I drive over 4500 miles a month, sometimes more, sometimes less in ONE service vehicle. We have several. Each has a 35 gallon tank that some days gets filled every day. If you cant afford to drive it, park it. The increase in fuel costs are not as bad as you think. Fuel went from $1.20 here for regular, (down from $1.70 5 years ago when I was in CA) to right at $2.00 a gallon in just a couple of months. Thats 80 cents per gallon more. You have say, a 20 gallon tank. You wont fill with 20 gallons ever, unless you have run out of fuel...then you might go to 21, 22, but thats not important. You are spending only $16 more to fill the tank. Picture 7 trucks every other day getting at least 30 gallons of fuel at $2 a gallon....$420 a pop.
Please...if you cant afford that, kill the internet service you are paying for.

to
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On a fuel injected car, its worthless. Period. On a carb'd car, its still worthless. Atomization is already at its peak, unless of course, its a wet intake like on a GM, or early Chrysler. If those things worked, and I mean, really worked, dont you think they would be part of all standard equipment on a vehicle?

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In alt.home.repair

Air is inert also. Air is in fact, 78% nitrogen and I would be VERY suprised if the expansion rates of pure nitrogen differ significantly from air. The primary benefit to using Nitrogen is that the lack of O2 keeps your tires from rotting and it doesn't leak out which keeps you from running underinflated.
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wrote:

trucks
gasses.
Umm....from someone thats changed more tires than you have owned....I am sure...you dont see tires rot from the inside, but from the outside. It has nothing at all to do wtih the oxygen content rotting a tire. All tires today contain additives to prevent internal breakdown due to oxygen exposure. UV breaks down the outside much faster. Air, is indeed inert, but the total expansion percentage at any given pressure, and temp, is greater than nitrogen. Also, nitrogen migates 3X slower than air, so your tires stay inflated at the pressure you set longer. Nitrogen reduces heat, so your tires last longer..and it actually reduces rolling resistance.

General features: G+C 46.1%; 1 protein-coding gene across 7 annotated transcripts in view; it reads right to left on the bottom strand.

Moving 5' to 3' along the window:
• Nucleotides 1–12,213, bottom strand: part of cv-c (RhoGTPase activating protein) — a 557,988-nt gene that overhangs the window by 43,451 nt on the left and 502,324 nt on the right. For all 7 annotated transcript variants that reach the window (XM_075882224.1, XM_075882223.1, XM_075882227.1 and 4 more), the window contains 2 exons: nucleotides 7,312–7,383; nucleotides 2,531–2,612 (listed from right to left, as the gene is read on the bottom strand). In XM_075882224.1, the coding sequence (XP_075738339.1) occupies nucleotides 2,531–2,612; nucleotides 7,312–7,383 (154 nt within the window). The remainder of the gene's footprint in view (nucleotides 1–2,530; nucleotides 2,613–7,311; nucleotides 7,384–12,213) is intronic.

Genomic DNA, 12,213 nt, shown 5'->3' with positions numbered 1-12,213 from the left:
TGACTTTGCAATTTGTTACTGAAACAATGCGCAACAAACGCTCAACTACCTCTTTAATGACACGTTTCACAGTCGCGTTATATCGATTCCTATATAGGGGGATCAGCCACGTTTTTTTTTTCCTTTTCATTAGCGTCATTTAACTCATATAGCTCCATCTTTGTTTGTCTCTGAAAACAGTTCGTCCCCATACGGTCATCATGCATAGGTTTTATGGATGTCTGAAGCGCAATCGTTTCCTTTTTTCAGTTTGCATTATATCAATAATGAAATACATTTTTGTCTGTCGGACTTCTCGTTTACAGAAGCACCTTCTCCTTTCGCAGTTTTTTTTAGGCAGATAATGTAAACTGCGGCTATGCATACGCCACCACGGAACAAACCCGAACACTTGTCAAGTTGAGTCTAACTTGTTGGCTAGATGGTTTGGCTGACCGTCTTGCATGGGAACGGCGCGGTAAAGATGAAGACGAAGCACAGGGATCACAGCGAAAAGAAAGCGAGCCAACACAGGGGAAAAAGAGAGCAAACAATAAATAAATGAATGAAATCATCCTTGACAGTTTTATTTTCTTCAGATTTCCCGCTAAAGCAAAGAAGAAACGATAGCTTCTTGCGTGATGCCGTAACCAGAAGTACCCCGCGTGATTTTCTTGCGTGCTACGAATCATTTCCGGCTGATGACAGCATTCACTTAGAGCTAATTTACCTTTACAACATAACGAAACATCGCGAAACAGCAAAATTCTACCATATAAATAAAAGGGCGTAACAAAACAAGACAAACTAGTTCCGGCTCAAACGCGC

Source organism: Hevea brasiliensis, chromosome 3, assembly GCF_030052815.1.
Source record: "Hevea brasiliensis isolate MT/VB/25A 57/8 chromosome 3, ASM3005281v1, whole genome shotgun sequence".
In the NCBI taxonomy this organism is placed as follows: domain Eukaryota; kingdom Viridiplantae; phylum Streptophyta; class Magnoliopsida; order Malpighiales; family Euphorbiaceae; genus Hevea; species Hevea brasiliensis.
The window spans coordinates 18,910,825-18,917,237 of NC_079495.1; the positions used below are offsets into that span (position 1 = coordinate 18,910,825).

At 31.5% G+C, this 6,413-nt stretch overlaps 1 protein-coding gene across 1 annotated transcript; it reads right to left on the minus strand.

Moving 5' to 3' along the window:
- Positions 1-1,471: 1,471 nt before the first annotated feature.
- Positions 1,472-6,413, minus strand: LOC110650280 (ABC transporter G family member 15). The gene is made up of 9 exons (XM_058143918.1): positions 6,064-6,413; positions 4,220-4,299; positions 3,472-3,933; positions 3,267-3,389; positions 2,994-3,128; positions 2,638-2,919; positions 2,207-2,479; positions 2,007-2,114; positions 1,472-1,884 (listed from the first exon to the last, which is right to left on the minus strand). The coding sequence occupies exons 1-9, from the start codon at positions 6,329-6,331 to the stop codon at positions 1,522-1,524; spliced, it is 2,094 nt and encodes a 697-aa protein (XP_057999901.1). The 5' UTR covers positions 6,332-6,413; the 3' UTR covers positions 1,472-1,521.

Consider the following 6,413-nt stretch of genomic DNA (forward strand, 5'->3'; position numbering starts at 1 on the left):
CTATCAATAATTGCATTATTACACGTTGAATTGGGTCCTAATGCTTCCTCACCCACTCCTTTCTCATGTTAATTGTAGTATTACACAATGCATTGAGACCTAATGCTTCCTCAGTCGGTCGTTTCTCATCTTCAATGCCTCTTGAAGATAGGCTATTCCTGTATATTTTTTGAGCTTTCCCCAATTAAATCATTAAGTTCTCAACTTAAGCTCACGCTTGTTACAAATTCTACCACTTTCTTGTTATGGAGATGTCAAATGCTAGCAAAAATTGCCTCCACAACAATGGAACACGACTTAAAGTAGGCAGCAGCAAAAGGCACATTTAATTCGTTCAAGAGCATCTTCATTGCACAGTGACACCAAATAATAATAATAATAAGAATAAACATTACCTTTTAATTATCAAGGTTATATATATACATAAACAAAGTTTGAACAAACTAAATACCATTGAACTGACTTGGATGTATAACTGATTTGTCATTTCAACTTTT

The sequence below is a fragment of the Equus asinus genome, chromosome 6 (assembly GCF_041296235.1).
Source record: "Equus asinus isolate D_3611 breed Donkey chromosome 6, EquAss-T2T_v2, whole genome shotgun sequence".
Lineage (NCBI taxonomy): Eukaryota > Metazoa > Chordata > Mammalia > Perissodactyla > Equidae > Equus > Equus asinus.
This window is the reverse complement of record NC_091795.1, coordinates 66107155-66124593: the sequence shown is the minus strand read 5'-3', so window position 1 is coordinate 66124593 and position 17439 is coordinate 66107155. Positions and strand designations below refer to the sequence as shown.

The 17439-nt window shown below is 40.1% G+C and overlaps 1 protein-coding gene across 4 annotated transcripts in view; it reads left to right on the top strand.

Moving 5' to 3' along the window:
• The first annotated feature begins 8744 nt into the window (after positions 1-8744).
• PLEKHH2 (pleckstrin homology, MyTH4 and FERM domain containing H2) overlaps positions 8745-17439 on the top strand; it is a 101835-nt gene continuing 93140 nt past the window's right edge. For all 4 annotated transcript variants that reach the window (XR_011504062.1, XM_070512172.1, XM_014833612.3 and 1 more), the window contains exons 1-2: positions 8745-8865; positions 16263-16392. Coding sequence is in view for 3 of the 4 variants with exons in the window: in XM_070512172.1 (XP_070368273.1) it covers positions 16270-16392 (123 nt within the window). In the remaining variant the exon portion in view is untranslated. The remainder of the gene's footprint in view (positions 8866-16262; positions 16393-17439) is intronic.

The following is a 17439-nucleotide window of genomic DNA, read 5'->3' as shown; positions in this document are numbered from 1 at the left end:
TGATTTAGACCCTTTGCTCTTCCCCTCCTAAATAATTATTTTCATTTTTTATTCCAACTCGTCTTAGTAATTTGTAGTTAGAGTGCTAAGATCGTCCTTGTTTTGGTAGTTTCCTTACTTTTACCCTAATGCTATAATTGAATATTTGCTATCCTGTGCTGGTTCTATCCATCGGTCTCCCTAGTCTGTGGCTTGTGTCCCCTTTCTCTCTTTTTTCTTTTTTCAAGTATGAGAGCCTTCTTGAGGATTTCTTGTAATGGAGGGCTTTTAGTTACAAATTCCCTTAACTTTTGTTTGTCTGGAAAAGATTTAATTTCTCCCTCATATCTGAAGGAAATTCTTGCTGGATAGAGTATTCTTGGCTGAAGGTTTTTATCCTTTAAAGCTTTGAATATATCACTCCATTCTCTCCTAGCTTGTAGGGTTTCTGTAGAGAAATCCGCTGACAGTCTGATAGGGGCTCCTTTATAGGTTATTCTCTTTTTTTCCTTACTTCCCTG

Now, if you will look up the ideal gas law, you will find that nitrogen is indeed better than air, and helium is better still....no joke....as far as expansion goes. Nitrogen attains a gas state below that of O2, so it will expand less than a product that attains a gas state above , or at the same temp that O2 will.
90.2 Kelvin is when O2 turns to a gas, and nitrogen is 77.3K, just for the record.
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I doubt it. Got numbers for each "migation" rate?

Would you have any evidence for these articles of faith?
Nick
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temp air nitrogen
260 F 0.0551 0.0533 80 F 0.0735 0.0713 ------ ------ 0.0184 0.0180 lb/ft^3
Are you VERY surprised? :-)
Nick
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In alt.home.repair snipped-for-privacy@ece.villanova.edu wrote:

Bout what I figured :)
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CBhVAC:) writes:

I guess you don't study gas laws in HVAC school.
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On Thu, 27 May 2004 23:22:33 -0400, "CBhVAC:\)"

Dosen't that have more to do with moisture than anything else? I always thought it was the moisture in the air that caused tire pressure changes. Since air is eighty something percent nitrogen, I didn't think it was the gas itself.
My understanding of nitrogen in race car tires was that the dry nitrogen expanded at a controlled and repeatable rate, so that it was easier for the crew to calculate what cold tire pressure would equate to the desired hot pressure at a known temperature. By taking notes and measuring tire temperatures as the used tires come off the car, the proper cold pressure can be calculated without dealing with the variable of atmospheric humidity. At least that's the lore around the short track oval cars I've been around.
I don't see any benefit of using pure nitrogen in passenger car or light truck tires, other than fattening the provider's wallet.
Barry
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CB,
You lost me right at the start. Why do you have the tires on your trucks inflated to 100 psi? Your tires, if they are like car tires, are designed to operate at much lower pressure (25-35 psi). I would think that the overinflation would seriously degrade braking and handling and result in increased wear.. Also, Nitrogen is not inert.
Dave M.